Phosphatidylcholine crude products as they are in trade, and particular from soybeans, represent products which have been obtained by extraction with alcohol and which are soluble in alcohol and contain as main by-product oil and phosphatidylethanolamine. However, there are also phosphatidylcholine crude products which as described contain only one or the other of these two main by-products. It is an object of the present invention to provide a technical process for the separation of oils and/or phosphatidylethanolamine from alcohol soluble phosphatidylcholine crude products containing the same and to produce a highly purified phosphatidylcholine substantially free of these side products. All of the known processes have the disadvantage that they comprise complicated procedural steps for obtaining a pure phosphatidylcholine free of oils and phosphatidylethanolamine, comprising the formation and the remainder to toxic products. Furthermore, the aluminum oxide used up to now as adsorbent in the chromatographic purification had to be discarded.
It has been surprisingly found that when starting from alcohol soluble phosphatide fractions containing oils and/or phosphatidylethanolamine, such may be purified by means of column chromatography using silicic acid gel as adsorbent at an elevated temperature resulting in highly purified phosphatidylcholine free of oils and phosphatidylethanolamine. The process of the present invention for the separation of oils and/or phosphatidylethanolamine from such alcohol soluble phosphatidylcholine crude products with the formation of highly purified phosphatidylcholine free of oils and phosphatidylethanolamine is characterized in that the solution of an alcohol soluble phosphatidylcholine containing oils and/or phosphatidylethanolamine in a lower alkanol containing from 1 to 4 carbon atoms or a mixture of several such alkanols, possibly admixed with up to 20% by volume of water, at a temperature ranging from 40° to 90° C. is put on a column of silicic acid gel, the column is eluated at this temperature with a lower alkanol containing from 1 to 4 carbon atoms or a mixture of several such lower alkanols, possibly containing up to 20% by volume of water, the collected preeluant containing the oil and/or phosphatidylethanolamine is separated and, separately herefrom, the main eluant containing the pure phosphatidylcholine is collected and the solvent is separated in usual manners from the main eluant.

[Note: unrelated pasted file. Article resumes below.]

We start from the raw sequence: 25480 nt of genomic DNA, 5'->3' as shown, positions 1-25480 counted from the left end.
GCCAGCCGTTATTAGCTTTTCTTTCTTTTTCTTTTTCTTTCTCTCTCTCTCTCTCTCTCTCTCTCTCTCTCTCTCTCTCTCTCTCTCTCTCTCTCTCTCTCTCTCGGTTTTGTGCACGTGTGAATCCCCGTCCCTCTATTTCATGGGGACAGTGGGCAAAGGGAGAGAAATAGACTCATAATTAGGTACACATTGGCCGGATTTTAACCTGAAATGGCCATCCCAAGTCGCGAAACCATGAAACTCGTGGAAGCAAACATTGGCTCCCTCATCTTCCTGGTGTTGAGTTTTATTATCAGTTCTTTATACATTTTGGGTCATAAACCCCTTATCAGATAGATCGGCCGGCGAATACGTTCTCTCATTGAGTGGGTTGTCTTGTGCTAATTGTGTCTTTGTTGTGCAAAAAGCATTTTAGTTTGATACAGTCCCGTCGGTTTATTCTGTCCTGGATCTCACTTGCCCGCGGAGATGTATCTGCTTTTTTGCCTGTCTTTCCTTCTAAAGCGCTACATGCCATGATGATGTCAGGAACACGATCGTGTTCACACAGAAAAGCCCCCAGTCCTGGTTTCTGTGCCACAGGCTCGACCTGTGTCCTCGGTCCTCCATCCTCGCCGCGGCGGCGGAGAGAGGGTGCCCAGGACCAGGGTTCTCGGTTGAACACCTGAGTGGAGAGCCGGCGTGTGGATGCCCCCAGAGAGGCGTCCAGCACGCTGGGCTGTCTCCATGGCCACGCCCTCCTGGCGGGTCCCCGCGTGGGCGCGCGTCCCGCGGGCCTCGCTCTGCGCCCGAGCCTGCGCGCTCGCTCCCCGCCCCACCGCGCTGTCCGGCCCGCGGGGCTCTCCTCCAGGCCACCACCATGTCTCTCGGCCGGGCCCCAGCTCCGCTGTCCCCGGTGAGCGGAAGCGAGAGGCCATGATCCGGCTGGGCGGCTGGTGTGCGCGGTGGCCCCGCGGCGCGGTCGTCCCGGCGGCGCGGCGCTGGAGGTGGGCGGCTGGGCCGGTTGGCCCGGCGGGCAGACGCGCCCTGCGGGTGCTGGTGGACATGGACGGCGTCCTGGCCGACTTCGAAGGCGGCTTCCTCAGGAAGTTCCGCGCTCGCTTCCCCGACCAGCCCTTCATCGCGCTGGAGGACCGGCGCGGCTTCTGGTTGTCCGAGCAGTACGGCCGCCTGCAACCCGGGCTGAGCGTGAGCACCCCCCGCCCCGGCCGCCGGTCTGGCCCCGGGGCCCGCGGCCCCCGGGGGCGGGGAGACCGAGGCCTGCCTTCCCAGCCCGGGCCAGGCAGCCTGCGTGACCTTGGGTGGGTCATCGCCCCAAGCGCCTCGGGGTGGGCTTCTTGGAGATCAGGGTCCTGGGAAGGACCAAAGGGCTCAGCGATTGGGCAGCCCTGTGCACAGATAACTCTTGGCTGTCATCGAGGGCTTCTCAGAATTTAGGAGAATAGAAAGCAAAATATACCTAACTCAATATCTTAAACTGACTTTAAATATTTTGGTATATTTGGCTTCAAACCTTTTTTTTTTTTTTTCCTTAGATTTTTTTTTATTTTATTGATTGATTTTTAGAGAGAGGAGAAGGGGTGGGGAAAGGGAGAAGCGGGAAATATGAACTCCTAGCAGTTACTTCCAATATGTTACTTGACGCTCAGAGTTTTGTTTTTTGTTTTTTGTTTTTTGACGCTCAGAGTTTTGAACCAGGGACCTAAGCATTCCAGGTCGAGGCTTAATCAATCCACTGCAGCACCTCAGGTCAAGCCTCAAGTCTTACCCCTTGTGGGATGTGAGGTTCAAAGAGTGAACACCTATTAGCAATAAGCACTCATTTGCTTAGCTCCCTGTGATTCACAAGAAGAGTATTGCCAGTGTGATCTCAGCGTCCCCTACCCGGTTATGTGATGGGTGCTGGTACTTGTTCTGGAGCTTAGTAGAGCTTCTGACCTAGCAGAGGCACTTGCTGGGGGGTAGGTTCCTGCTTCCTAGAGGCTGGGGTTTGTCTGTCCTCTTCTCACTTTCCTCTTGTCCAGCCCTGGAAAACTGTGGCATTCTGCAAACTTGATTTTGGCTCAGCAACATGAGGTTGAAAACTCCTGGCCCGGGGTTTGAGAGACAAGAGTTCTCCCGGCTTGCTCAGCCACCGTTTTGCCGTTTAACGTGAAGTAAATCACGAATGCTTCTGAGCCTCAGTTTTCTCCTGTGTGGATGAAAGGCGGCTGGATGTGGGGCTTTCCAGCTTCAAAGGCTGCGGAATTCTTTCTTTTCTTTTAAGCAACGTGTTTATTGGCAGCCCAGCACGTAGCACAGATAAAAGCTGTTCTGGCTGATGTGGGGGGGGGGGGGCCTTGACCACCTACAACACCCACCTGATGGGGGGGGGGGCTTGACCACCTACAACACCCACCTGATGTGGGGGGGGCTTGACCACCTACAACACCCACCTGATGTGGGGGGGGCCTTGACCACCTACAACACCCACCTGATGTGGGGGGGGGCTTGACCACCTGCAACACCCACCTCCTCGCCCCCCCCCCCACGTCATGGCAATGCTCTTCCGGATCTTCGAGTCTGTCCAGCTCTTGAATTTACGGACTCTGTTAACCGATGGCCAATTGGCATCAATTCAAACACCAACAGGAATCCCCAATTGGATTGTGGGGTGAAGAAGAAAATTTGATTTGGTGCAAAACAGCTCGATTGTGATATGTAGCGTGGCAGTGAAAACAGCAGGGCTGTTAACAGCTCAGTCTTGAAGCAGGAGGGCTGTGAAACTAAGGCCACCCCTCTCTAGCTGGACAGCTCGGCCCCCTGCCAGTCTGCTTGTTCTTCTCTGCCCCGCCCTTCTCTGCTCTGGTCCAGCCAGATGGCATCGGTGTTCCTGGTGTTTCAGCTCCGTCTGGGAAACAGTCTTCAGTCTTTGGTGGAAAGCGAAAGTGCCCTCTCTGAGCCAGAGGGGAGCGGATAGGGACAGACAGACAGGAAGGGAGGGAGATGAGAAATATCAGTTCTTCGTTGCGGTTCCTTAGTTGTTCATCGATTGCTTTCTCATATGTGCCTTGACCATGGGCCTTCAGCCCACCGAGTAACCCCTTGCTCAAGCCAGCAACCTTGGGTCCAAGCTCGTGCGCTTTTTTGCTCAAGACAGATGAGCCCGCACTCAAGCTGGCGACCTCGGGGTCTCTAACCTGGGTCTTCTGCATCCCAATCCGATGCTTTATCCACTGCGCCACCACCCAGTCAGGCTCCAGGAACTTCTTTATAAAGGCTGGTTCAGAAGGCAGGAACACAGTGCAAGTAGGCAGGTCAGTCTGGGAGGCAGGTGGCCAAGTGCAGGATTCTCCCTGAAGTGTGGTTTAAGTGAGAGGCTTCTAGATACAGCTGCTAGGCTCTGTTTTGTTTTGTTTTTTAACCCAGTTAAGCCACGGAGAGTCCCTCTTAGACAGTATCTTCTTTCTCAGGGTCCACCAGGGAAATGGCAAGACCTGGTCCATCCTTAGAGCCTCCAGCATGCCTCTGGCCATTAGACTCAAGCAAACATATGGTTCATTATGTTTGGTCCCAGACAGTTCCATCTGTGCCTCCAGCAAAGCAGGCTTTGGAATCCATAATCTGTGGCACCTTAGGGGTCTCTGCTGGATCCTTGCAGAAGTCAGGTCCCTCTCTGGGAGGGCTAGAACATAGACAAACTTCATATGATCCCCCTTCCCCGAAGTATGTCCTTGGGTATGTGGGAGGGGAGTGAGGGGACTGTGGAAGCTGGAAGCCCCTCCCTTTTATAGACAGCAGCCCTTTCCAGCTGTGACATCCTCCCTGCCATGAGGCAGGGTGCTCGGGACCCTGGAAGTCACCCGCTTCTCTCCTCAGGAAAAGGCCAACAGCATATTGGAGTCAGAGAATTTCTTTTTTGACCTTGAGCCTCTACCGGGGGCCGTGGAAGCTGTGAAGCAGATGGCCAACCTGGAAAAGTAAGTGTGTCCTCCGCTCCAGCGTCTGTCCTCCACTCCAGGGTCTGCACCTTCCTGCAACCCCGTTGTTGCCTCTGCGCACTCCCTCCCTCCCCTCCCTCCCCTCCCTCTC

Preferably, the solvent is put to the silicic acid gel column and this column is eluated at a temperature ranging from 60° to 90° C., most preferably from 60° to 70° C. Preferably, the used solvent is applied also as eluant making the present process particularly simple. The preferred lower alkanol having from 1 to 4 carbon atoms is ethanol.
The amount of preeluant depends upon the phosphatidylcholine starting product. It may be simply determined by known analytical methods from which time of eluation the eluate is free of the by-products to be separated and practically only contains phosphatidylcholine. According to general experience with various phosphatidylcholine products and the application of the present process, the preeluate is about 20 to 25% of the total volume of the eluate. Depending upon the phosphatidylcholine starting product, the preeluate further contains the other usually present by-products such as sterines, sterine derivatives, glycolipids and phospholipids. They can be further used in known manners.
The silicic acid gels are known products, useful in chromatography, and have varying grain size. They furthermore can be pressed silicic acid gel. Such silicic acid gel products may be activated or deactivated. Most preferred are neutral silicic acid gel products.
The process according to the present invention may be carried out at normal pressure or at higher pressures. It is a particular advantage of the process of the present invention that the silicic acid gel may repeatedly be used. All impurities are contained in the preeluate. After collection of the main eluate there is only adsorbed a small amount of phosphatidylcholine.
A further advantage of silicic acid gel used in the present process is the high amounts which can be adsorbed. Thus, carrying out the present process with 100 parts by weight of silicic acid gel about 60 parts by weight of solid material may be separated from the alcohol soluble phosphatide fraction.